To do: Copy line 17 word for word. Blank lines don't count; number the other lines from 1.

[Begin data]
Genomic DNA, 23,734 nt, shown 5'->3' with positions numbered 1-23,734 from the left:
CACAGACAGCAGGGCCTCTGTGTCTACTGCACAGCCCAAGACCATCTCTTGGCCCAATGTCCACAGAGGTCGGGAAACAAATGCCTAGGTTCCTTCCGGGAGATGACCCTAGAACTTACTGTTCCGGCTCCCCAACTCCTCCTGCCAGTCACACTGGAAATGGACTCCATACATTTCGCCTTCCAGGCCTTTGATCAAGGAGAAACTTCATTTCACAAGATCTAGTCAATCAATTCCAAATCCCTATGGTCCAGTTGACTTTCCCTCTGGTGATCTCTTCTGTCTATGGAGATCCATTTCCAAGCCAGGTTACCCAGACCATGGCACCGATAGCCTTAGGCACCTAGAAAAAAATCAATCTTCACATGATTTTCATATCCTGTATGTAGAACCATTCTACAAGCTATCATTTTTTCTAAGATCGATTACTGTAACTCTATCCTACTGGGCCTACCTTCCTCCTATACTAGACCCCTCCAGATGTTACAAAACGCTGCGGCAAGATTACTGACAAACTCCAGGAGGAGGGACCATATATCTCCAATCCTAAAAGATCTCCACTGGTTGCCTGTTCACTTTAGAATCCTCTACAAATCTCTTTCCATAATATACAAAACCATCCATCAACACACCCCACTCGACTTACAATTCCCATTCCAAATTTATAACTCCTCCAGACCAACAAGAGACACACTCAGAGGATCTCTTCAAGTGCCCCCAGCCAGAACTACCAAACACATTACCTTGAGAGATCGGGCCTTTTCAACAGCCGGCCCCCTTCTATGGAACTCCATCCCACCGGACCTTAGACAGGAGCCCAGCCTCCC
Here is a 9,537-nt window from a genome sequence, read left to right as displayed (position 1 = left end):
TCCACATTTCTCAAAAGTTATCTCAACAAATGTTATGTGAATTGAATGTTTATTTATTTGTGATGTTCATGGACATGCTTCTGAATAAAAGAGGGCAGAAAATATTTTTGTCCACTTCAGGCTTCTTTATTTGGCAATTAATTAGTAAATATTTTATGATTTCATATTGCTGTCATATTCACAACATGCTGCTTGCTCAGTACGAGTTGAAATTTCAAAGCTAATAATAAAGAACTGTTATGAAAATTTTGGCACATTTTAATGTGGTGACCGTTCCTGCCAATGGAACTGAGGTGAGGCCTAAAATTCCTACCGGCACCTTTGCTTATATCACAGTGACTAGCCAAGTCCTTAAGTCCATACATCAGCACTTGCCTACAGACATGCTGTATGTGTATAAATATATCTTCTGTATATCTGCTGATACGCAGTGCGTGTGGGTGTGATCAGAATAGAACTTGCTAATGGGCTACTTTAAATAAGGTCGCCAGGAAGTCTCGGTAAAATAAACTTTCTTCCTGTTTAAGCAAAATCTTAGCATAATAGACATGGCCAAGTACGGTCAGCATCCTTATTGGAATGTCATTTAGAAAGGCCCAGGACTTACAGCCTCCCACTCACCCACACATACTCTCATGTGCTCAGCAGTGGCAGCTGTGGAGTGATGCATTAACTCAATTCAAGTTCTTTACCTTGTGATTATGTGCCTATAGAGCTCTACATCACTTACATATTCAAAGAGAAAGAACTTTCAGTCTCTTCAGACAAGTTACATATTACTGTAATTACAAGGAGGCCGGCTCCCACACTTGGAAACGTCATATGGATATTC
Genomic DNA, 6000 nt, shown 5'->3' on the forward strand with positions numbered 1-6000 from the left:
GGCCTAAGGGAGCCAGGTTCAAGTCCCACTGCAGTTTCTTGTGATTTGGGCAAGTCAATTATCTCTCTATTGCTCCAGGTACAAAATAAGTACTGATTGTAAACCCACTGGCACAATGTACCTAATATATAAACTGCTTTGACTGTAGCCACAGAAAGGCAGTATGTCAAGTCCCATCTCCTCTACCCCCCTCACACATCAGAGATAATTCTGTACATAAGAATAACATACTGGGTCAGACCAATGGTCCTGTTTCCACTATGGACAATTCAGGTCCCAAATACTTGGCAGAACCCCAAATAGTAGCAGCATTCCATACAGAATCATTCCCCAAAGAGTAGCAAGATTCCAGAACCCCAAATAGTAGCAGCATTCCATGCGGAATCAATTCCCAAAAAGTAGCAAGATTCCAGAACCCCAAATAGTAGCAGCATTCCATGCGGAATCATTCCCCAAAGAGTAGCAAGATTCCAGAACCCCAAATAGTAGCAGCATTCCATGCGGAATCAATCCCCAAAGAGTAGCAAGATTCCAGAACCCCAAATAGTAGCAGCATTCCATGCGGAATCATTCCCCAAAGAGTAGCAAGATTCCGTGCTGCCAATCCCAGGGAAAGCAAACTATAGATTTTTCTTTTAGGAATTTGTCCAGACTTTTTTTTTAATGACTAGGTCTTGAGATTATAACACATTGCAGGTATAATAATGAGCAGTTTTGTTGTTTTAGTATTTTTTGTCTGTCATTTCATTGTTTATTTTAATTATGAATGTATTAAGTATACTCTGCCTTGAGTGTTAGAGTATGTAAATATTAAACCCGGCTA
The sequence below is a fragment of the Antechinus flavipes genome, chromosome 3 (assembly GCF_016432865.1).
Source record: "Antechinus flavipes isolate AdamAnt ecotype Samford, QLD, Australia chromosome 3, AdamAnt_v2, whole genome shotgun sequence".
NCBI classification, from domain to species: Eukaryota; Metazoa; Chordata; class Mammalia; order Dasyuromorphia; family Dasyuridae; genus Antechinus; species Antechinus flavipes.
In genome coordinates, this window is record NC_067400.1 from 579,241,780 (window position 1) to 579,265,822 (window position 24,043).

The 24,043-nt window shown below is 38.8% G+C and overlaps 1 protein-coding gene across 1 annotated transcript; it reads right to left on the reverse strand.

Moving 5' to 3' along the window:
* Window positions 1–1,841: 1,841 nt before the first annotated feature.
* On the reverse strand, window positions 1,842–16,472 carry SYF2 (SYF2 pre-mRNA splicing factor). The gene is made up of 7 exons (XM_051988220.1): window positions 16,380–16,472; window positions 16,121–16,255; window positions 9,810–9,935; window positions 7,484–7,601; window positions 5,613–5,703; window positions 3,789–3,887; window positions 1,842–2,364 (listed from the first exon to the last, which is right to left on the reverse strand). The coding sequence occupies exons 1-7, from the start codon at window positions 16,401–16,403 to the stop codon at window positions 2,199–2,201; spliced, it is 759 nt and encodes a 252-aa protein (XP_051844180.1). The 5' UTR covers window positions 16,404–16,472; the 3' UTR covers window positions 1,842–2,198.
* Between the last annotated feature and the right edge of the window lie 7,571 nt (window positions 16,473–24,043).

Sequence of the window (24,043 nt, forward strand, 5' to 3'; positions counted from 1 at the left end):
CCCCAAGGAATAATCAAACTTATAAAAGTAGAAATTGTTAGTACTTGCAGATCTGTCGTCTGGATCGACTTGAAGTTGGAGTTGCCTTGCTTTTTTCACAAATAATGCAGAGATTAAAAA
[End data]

CCCCAAGGAATAATCAAACTTATAAAAGTAGAAATTGTTAGTACTTGCAGATCTGTCGTCTGGATCGACTTGAAGTTGGAGTTGCCTTGCTTTTTTCACAAATAATGCAGAGATTAAAAA